Kate and I discovered a flaw in Rick's assessment. We went into several shops and asked for their demos. They looked at us like we were freaks. "No", "broken", or a wait of several hours were the typical response. When we finally found a glimpse of a 'fornace' from outside, we were hopeful. We patiently waited in line until eventually we worked our way up to the front. At that point, however, the glass-blowers turned off the music, turned out the lights and yes, went to lunch.
Never ones to give up, we kept wandering aimlessly, and found ourselves in a rather expensive shop, CAM. The saleslady motioned us back into the courtyard, checked the fornaces which were empty and told us to wait 5 or 10 minutes. We started hearing voices, seeing movement, and suddenly things began to happen. The best part was that we had a private glass-blowing demonstration, just Kate and her Aunt Nancy.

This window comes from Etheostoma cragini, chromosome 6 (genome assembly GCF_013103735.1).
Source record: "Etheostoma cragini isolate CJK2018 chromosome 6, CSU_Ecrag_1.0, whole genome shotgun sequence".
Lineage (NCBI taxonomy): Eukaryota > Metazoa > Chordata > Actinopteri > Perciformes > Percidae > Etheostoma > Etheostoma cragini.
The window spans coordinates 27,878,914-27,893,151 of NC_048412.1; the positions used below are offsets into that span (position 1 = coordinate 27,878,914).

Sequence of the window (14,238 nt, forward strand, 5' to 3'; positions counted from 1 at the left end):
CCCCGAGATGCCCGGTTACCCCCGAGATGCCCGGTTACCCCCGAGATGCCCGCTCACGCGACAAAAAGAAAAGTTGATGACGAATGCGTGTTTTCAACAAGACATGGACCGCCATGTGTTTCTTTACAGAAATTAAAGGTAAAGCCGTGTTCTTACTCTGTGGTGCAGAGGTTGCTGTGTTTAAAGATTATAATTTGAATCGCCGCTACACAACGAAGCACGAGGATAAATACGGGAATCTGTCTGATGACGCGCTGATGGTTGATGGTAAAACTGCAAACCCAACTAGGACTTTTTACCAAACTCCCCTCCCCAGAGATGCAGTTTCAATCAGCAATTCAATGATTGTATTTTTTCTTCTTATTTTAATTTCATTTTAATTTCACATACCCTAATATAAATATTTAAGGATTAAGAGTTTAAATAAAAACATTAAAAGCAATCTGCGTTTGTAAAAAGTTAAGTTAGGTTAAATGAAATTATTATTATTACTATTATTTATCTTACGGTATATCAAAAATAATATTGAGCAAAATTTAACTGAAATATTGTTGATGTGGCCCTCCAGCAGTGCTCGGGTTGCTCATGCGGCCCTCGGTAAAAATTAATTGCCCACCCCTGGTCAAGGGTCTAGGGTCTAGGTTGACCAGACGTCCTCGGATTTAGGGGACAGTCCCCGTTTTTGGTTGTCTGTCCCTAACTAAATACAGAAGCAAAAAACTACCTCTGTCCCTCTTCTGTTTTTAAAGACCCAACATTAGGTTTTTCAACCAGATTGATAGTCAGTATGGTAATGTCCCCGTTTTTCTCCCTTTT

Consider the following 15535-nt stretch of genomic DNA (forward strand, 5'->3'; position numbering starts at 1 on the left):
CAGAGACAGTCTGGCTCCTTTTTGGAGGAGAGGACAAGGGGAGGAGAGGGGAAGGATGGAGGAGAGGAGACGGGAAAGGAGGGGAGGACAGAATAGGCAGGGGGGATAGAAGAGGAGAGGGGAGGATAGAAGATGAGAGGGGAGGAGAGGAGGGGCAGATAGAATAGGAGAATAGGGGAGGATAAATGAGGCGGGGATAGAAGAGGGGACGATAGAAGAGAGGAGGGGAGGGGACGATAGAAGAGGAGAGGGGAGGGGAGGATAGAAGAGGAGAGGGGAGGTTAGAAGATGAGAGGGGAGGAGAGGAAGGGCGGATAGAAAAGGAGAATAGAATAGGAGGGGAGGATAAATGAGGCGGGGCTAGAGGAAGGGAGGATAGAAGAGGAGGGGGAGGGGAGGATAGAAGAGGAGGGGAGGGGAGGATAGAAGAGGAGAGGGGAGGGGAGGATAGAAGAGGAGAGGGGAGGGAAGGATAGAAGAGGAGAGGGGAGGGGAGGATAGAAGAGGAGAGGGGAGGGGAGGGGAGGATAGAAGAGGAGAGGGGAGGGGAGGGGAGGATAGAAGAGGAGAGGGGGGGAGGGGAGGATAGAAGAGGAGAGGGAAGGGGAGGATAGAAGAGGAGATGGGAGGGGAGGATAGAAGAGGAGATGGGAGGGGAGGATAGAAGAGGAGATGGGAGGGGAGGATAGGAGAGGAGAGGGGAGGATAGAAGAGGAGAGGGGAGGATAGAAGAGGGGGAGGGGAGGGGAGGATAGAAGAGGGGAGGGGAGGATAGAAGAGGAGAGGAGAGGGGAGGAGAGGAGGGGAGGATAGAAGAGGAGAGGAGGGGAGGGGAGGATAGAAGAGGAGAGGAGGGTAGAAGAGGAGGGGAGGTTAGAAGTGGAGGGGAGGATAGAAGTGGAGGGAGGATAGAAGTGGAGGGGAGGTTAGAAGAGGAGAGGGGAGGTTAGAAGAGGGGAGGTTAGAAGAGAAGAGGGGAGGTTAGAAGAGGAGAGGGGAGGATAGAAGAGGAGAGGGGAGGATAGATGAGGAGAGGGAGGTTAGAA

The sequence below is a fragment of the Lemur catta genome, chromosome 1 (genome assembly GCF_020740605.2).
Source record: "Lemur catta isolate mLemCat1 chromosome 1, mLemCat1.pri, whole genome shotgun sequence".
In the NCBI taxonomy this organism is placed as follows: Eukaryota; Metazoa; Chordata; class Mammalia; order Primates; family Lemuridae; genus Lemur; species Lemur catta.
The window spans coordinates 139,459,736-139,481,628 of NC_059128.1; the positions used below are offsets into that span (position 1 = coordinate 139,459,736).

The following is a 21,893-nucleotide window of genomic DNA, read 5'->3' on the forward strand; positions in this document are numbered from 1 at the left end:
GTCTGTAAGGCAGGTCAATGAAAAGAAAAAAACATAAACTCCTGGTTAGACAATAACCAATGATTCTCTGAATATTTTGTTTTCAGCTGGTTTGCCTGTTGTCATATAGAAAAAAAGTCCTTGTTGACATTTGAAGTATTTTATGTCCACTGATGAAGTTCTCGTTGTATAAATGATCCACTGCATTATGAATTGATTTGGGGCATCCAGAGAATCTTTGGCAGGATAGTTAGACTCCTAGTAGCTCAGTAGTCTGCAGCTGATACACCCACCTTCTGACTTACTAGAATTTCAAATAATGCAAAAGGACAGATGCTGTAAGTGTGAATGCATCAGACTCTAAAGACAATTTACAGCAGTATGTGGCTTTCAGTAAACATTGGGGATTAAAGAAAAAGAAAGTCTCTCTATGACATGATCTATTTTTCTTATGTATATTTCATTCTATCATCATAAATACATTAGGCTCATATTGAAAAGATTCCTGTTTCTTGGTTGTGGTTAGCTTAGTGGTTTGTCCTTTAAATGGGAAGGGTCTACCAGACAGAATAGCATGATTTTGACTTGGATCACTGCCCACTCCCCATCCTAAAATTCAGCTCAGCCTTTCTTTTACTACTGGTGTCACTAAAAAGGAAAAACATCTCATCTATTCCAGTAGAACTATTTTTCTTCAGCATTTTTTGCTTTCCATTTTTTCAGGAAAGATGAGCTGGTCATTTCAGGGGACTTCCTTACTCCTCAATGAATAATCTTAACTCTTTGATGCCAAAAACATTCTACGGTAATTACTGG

A team of four artisans worked together, in what appeared to be a master, an apprentice and two assistants. They worked quickly with the malleable material, measuring with simple calipers to the precise dimensions. Their tools had textured edges for forming. The master showed us a photo of the chandelier that they were 'constructing', and we watched them blow several different globes.
Sweat was pouring down our foreheads from the heat of their forges, so I can only imagine how they felt. They would occasionally dip the steel rods in water to cool them off, and steam would rise in clouds.